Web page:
Occupational licensing is a form of regulation that requires a person to register with the government, achieve training, pay fees, and often complete an exam before being allowed to perform a job or vocation. The intended goal of occupational licensing is to ensure public health and safety by mandating quality in a profession.

However, the reality is that individuals in an industry with a license use licensing requirements to limit and prevent competition so more money is in their pockets at the expense of consumers and potential entrants.

The rate of occupational licensure in the U.S. has more than quadrupled since 1950, increasing from less than 5 percent in 1950s to 29 percent in 2008 to 21.5 percent in 2017. More than 1 in 5 Americans must obtain a license from the state, local, or federal government to work in a particular occupation.

This increase in occupational licensing has happened as union participation has declined. For example, Figure 1 shows the tradeoff between the increase in licensed occupations and the decline in union participation from more than 30 percent in the 1950s to 10.7 percent in 2017.

Figure 1: Tradeoff Between Union Participation and Licensed Occupations


This tradeoff has kept a similar share of the labor force under the guise of government planning instead of allowing freedom in labor markets.

Keeping an occupation licensed is associated with a large increase in those wages, sometimes as high as 14 percent. This increase is primarily from a lack of competition, which allows licensed professionals to charge higher rates for their services. Professionals in an industry often will expend their profits, earned at the expense of consumers and the excluded competition, to make a license harder to obtain. Economists call this rent-seeking behavior that destroys economic prosperity.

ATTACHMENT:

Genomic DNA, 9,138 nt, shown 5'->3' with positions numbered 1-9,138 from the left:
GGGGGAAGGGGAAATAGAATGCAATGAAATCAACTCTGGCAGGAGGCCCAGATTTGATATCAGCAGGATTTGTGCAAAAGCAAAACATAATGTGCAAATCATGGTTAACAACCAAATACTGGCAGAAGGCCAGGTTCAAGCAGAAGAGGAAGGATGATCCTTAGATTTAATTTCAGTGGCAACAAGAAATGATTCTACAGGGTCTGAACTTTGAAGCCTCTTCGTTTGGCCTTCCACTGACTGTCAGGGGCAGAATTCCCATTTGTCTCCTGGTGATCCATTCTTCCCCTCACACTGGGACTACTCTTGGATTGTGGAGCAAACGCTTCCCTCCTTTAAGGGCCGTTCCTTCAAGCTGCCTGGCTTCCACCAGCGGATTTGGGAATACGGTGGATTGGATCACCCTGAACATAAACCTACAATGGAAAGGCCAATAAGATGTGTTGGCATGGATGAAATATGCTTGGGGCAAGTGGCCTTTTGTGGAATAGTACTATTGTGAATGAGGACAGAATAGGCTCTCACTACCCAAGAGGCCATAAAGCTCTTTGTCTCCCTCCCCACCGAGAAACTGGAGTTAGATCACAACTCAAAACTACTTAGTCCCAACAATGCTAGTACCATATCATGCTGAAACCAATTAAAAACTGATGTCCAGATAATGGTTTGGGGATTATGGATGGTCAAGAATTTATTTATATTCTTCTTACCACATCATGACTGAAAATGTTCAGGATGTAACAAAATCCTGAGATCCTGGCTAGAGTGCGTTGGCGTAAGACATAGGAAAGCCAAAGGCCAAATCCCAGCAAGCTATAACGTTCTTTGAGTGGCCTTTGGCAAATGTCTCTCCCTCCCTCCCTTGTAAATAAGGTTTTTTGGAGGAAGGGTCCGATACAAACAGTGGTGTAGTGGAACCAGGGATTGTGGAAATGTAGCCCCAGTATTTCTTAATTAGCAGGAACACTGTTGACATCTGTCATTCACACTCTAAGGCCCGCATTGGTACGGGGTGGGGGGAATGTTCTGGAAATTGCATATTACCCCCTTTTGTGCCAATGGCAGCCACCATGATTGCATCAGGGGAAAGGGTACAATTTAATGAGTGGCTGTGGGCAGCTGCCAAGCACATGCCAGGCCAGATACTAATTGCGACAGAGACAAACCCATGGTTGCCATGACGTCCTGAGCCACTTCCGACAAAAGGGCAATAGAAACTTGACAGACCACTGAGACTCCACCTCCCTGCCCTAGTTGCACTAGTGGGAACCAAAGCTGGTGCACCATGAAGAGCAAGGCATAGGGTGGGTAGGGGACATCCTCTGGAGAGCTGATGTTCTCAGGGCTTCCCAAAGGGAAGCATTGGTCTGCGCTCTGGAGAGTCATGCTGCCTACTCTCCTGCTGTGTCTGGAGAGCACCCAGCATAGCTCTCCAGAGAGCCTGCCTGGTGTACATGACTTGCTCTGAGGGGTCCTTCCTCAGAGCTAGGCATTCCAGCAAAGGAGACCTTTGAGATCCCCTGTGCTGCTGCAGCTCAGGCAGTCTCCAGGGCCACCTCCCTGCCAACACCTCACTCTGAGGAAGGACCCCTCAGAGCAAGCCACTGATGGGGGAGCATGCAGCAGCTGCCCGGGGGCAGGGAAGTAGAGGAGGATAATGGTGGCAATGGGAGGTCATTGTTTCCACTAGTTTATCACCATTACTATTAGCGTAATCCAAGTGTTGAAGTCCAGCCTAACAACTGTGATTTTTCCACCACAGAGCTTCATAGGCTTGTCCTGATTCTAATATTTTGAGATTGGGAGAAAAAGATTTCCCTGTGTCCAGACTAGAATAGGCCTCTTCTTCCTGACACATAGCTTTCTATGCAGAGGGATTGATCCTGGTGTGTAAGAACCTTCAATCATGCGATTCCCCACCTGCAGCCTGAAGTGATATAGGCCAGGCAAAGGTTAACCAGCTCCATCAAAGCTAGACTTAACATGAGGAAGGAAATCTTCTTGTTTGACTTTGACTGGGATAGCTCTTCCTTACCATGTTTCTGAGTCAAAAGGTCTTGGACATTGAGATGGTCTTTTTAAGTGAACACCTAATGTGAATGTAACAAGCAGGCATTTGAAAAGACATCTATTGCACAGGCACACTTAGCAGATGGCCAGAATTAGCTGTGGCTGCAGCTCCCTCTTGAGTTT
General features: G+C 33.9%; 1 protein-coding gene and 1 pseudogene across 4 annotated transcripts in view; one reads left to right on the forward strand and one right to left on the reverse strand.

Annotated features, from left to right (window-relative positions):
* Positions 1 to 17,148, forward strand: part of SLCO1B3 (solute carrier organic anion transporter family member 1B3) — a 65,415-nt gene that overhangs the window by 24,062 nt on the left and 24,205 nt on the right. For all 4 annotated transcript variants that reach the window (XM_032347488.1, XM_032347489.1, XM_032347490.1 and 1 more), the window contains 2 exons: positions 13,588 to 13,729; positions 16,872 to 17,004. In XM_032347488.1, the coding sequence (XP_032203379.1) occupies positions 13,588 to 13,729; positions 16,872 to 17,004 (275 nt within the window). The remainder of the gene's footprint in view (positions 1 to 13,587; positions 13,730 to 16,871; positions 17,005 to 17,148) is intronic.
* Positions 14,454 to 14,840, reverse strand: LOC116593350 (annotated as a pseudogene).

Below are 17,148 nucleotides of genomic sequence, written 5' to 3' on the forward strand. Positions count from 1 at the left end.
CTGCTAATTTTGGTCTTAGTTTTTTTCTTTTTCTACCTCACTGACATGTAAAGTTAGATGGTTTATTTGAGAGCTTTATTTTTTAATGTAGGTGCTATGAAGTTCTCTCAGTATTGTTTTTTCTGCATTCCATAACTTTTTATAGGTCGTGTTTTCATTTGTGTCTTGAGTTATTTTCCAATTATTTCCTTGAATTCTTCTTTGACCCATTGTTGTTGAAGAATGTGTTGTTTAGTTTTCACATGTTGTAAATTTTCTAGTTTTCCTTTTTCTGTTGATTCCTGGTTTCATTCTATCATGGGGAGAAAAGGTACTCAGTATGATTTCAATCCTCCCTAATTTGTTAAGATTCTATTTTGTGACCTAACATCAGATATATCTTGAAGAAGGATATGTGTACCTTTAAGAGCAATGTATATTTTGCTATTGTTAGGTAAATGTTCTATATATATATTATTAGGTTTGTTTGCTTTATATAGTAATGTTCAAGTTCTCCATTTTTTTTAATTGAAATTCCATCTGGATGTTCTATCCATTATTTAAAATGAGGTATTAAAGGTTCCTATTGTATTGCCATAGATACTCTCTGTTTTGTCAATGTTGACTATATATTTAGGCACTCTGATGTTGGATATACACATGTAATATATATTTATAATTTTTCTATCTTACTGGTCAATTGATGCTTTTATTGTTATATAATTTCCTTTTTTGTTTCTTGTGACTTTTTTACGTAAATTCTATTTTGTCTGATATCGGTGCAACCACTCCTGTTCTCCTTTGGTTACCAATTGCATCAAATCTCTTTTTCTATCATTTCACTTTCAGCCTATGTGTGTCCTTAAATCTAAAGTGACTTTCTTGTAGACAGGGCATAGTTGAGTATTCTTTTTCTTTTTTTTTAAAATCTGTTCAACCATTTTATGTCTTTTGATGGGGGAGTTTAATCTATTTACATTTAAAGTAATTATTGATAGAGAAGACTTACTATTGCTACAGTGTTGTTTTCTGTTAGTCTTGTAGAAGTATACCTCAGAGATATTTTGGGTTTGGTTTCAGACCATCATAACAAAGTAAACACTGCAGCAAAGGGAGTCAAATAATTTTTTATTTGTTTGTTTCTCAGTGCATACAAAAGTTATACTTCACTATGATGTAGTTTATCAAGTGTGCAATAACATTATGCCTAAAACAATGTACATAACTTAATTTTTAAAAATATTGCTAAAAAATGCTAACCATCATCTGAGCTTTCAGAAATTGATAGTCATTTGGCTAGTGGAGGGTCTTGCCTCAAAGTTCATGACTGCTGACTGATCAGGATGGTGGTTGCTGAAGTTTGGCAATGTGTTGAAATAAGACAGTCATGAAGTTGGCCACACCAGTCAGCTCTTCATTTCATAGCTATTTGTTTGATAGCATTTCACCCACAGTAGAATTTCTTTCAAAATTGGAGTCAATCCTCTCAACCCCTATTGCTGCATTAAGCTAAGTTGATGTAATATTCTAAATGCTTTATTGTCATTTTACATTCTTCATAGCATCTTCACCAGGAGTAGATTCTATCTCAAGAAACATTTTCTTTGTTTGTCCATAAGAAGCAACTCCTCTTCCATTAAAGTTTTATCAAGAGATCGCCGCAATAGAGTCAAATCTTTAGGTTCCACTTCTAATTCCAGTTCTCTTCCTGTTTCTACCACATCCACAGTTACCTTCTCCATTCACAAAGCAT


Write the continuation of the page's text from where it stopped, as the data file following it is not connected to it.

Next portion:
For example, research finds that licensing resulted in 2.85 million fewer jobs with an estimated cost of $203 billion per year. In addition, Figure 2 presents data from other research finding that employment in 10 licensed profession could see an almost 6 percent increase in Texas if licensure requirements were reduced and 4.5 percent, on average, nationwide.

Figure 2: Occupational Licensing Hinders Job Creation

While hindering job creation and associated prosperity may be a price worth paying for public health and safety, most licensed professions don’t present a danger to the public and, as such, should not be regulated by the state.

For example, in order to become a cosmetologist in Texas, you need to complete 350 days of training and pay a $178 fee to receive your license. To be an emergency medical technician, you need to complete only 33 days of training and pay a $134 fee. It's shocking that the employees at the local hair salon are more highly regulated than the men and women who are responsible for saving lives every day.

In summary, occupational licenses allow incumbent license holders to prevent competition, increase the costs of services that consumers shoulder most of the burden, and provide little public safety. Occupational licensure is in dire need of reform in order to promote the prosperity of Texas and all Americans.